U.S. psychologists cast ethics aside when they forged relationships with the state to aid in torture.

The article refers to the CIA’s counterintelligence KUBARK Manual:

The 1963 KUBARK Manual and its later iterations were used widely by U.S. intelligence and disseminated to other governments in Latin America and Southeast Asia.

The “farce” was played post-9/11, as psychologists became involved once again in aiding counterintelligence interrogators. Although some of the material in KUBARK remained in use, psychologists augmented already- existing material with newer techniques, some of which had been developed from torture resistance protocols used to train U.S. military personnel to survive capture and interrogation themselves. Thus, as Katherine Eban has reported, discoveries initially applied to help possible torture victims were later used to break interrogation subjects held in U.S. custody. Psychologists were complicit in designing and using techniques to break subjects rather than aid them, and in so doing they made a mockery of their ethical obligation to “do no harm.”

Twice, then, psychologists forged relationships with the state in which they cast ethics aside. And both times they acted with impunity.

Access to the documents is available here:

Here is Part I of the manual, Human Resource Exploitation Training Manual – 1983:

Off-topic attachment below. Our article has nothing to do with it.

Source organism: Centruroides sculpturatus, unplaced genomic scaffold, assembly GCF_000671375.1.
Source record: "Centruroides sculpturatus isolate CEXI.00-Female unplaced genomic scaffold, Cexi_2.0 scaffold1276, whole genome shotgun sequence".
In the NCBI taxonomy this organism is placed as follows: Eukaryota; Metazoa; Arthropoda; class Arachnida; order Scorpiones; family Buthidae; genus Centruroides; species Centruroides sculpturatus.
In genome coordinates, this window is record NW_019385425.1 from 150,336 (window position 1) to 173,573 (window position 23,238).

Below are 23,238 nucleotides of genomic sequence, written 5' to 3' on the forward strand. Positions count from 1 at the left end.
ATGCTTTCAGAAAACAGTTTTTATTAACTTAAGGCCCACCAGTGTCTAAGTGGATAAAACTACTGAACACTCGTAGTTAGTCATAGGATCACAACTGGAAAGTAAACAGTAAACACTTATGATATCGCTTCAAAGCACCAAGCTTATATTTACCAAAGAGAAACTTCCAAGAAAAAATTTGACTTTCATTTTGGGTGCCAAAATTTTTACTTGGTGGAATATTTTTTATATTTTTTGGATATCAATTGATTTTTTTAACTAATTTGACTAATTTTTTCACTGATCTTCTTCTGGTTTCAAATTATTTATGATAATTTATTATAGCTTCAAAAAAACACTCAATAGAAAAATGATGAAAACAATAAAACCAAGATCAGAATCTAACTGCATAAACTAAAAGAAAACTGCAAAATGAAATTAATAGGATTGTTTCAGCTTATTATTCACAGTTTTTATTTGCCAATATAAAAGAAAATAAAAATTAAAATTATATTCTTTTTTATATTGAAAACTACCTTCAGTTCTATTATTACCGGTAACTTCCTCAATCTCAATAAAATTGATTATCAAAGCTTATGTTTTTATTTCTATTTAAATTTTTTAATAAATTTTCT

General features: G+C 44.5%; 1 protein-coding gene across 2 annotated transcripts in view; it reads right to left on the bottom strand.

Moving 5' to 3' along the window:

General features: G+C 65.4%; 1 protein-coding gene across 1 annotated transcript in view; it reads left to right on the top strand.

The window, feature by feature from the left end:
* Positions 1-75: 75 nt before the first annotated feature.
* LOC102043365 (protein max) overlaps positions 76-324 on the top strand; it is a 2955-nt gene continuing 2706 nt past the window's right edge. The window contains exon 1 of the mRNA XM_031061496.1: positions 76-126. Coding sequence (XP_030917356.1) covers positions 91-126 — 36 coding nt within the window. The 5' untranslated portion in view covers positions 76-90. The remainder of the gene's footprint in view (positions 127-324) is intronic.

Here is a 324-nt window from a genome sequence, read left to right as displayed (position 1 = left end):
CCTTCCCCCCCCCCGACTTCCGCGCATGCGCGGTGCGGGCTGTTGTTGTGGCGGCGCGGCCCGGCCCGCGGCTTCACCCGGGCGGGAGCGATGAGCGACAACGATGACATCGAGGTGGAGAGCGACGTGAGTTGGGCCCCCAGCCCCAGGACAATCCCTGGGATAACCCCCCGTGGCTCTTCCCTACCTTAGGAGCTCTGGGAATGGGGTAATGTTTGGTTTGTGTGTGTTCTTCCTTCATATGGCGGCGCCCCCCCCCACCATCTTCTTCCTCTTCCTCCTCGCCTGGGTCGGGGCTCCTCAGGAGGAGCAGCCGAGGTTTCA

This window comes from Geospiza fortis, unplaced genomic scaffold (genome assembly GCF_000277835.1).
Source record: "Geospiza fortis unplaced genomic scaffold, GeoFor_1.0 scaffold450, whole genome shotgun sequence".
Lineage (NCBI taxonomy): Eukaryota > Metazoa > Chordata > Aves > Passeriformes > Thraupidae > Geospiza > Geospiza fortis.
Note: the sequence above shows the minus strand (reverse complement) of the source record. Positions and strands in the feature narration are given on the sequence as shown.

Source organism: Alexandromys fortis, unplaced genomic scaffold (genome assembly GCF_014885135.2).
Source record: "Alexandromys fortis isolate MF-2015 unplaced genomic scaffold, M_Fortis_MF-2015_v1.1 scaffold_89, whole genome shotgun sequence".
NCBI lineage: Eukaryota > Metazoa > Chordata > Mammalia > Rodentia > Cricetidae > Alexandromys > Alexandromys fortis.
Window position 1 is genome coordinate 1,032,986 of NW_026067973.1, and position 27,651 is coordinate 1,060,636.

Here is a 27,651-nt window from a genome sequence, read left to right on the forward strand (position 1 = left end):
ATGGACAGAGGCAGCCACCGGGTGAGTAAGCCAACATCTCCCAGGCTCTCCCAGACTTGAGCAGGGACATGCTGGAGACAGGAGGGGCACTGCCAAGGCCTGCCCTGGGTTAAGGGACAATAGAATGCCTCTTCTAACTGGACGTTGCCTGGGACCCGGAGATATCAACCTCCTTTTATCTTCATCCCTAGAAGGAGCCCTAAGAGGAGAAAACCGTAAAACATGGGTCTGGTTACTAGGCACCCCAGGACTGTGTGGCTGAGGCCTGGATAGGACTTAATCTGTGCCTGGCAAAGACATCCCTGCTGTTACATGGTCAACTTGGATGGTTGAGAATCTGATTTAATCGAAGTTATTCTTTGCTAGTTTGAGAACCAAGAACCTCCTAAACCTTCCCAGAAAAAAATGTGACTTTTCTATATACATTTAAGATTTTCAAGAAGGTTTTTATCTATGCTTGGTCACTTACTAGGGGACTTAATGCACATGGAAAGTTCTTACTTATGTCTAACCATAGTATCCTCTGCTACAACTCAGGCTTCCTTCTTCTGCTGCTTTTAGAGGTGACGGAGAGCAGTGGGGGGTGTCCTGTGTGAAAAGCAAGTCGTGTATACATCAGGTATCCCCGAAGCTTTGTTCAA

Taking a closer look at Part II, see Section L-O Coercive Techniques. The “psychological” aspect is apparent throughout. There is another section, Objections to Coercion L-6 II that notes “irreversible psychological damage.” There is a fair amount of handwritten editing and reference to “violates policy.”

The American Psychological Association has been mentioned often. The Timeline of APA Policies & Actions Related to Detainee Welfare and Professional Ethics in the Context of Interrogation and National Security is available here:

As one begins to peel away the layers of skin pursuant to reading thousands of pages of documents in a robust history of worldwide torture including the U.S., one has to ask, how many players have unclean hands?


Leave a Reply

Please log in using one of these methods to post your comment: Logo

You are commenting using your account. Log Out /  Change )

Google+ photo

You are commenting using your Google+ account. Log Out /  Change )

Twitter picture

You are commenting using your Twitter account. Log Out /  Change )

Facebook photo

You are commenting using your Facebook account. Log Out /  Change )


Connecting to %s